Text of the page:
New research suggests that political predispositions are linked to enhanced likelihood of false memories. The findings have been published in the journal Political Psychology.
Julia Shaw, lead researcher at Psychology Science, demonstrated that false memories are quite common and that they can even be intentionally created. In a study published in the Journal of Psychological Science, researchers demonstrated that innocent adults could even be convinced that they had committed crimes as serious as assault when they were teens.
Another participant reported recalling events related to the 2018 Irish abortion referendum that had never happened. The findings have prompted the authors of the present paper to consider the issue of political perceptions in general.
We know a great deal about the influence of partisanship on everyday perceptions of political and non-political information, events, issues, and groups. For instance, partisanship affects the interpretation of information (e.g., whether, say, 1,000 war casualties are a large or small amount).
We were interested to know whether this phenomenon would extend to the recollection of previous events, which might suggest that emotional attachments to a party may influence not only how we perceive new information, but how we recall (supposedly) existing information.
Armaly and his colleague Adam Enders conducted two research to examine the connection between self-predispositions and political predispositions. In October 2019 the first study included 962 participants recruited by Lucid.
One event fabricated by the researchers stated is that a 2020 phone call between US Senator Mitch McConnell and President Trump disclosed to the group in which Trump claims that there was no fraud but that people must believe it if they are going to win big in the 2022 midterm elections.'
Another fabricated event read: A conversation from the Pentagon in September 2021 revealed that President Biden directed senior military officials to think about a drone strike to distract attention from the disastrous Afghan extraction operation.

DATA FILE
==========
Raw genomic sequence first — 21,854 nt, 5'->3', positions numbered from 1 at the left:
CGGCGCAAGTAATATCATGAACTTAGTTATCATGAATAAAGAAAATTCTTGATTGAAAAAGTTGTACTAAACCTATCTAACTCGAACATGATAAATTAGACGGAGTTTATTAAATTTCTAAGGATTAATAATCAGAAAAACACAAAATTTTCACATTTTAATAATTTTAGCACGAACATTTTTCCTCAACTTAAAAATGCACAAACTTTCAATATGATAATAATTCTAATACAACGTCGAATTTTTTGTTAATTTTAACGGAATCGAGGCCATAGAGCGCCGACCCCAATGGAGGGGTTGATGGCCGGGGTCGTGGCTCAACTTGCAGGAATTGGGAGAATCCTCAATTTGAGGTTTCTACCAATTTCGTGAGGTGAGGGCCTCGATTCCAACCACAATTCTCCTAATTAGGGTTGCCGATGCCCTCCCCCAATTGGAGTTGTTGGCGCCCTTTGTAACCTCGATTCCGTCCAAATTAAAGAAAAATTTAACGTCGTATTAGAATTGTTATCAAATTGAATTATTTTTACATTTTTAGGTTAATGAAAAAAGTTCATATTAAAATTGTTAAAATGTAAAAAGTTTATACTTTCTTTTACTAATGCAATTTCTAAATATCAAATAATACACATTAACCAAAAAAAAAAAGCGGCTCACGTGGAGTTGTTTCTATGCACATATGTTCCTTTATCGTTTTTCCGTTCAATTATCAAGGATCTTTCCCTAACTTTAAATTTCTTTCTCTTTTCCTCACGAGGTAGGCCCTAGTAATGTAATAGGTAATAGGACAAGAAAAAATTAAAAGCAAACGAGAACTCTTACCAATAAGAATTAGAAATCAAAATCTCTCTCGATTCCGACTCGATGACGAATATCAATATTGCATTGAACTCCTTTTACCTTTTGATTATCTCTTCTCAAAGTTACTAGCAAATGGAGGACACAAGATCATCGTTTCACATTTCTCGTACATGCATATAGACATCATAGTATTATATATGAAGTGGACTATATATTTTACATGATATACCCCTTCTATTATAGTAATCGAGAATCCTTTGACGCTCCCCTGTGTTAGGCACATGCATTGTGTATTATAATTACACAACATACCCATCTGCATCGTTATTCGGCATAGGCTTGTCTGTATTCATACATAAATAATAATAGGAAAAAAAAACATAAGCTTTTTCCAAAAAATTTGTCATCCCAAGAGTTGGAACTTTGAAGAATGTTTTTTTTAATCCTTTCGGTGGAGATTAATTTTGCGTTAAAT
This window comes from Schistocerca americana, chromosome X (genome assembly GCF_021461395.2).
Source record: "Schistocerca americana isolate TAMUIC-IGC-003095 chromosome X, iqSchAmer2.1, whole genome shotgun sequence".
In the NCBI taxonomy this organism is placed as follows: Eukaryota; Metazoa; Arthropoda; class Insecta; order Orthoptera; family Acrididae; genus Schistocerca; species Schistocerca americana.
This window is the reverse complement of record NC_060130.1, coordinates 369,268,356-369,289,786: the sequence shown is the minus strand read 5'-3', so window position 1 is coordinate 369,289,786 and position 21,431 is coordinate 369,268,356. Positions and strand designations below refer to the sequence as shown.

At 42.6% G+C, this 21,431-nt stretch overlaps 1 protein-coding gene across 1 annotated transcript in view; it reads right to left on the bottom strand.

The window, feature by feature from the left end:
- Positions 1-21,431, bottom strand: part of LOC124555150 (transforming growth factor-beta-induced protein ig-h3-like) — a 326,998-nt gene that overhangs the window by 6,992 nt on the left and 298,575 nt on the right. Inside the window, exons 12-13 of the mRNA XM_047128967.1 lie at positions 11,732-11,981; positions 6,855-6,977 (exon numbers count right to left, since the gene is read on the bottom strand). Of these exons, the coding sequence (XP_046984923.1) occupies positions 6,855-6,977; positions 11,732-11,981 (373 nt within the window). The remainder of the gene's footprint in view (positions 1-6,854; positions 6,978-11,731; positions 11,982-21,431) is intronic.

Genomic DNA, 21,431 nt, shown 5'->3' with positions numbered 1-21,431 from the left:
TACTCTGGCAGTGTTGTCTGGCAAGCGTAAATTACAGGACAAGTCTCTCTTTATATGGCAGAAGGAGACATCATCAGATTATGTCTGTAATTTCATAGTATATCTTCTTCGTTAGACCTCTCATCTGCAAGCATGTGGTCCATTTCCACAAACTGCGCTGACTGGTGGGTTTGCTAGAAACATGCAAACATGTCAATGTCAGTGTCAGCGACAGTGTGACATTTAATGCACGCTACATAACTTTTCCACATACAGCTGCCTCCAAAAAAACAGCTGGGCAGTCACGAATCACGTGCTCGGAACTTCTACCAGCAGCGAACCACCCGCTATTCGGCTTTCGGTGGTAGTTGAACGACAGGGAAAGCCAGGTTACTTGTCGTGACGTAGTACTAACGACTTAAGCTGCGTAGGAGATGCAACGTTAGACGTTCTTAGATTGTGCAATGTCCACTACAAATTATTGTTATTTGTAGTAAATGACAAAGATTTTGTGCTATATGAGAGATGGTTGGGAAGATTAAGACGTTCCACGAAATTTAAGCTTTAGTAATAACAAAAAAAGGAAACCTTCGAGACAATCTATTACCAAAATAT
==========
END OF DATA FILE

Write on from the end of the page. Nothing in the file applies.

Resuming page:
The participants were asked whether or not they remembered the event after reading each vignette. They could answer either I remember seeing/hearing this, I do not remember seeing/hearing this but I remember it happening, I do not have a specific memory of this but I believe it happened, or I do not remember this.
The researchers included the response option I do not have a specific memory of this, but I believe it did help distinguish false beliefs from false memories. Participants were far more likely to recount false memories than false beliefs. Nearly a third of participants claimed that they remembered an event that never happened. Many participants provided vivid details of the events that they did not know about the fabricated event.
Republicans were more likely to falsely recall events that portrayed Trump in a positive light and events that portrayed Democrats in a negative light, according to the researchers. This partisan bias in remembering was only observed for fake events.
Armaly told PsyPost that individuals are often quite certain that their recollection of certain events is a precise, time-stamped record of what transpired. Rather, partisanship biases our memory of political events such that we (falsely) recall events that are favorable to our in-group (or favorable to the out-group).
Armaly added that we also investigated the psychological and political implications of false memories. It appears to be a bipartisan phenomenon, and certain psychological and personality traits like narcissism, conspiratorial thinking, and susceptibility to pseudo-profound bullshit are linked to an increased tendency to falsely remember a political event.
The study provides further insight into the relationship between false memories and politics. However, research in this area is still in its preliminary stages. Armaly noted that the best method for measuring false memories is still unknown, among other things.
According to him, determining what counts as true and false has been a philosophical quandary for millennia. We do not claim to settle that debate in the political context, where one's assessment of truth or falsity is a function of existing beliefs about the world.
Whether or not misremembering a half-true event is the same as misremembering a totally false event, or if partisan prejudice will matter more or less for the half-true event
Armaly continued that we do not consider which characteristics of a fabricated event are most likely to create false memories. While we do find that partisan bias may be related to the tendency to falsely remember certain events, but not others, we cannot explain why certain events are more or less likely to induce false memories.
Lastly, we are unable to categorize whether or not the tendency to forget false events is asymmetric across political parties; future work might focus on differences in false memories across relevant groups.
Filling in the Gaps: False Memories and Partisan Bias was published on May 27, 2022.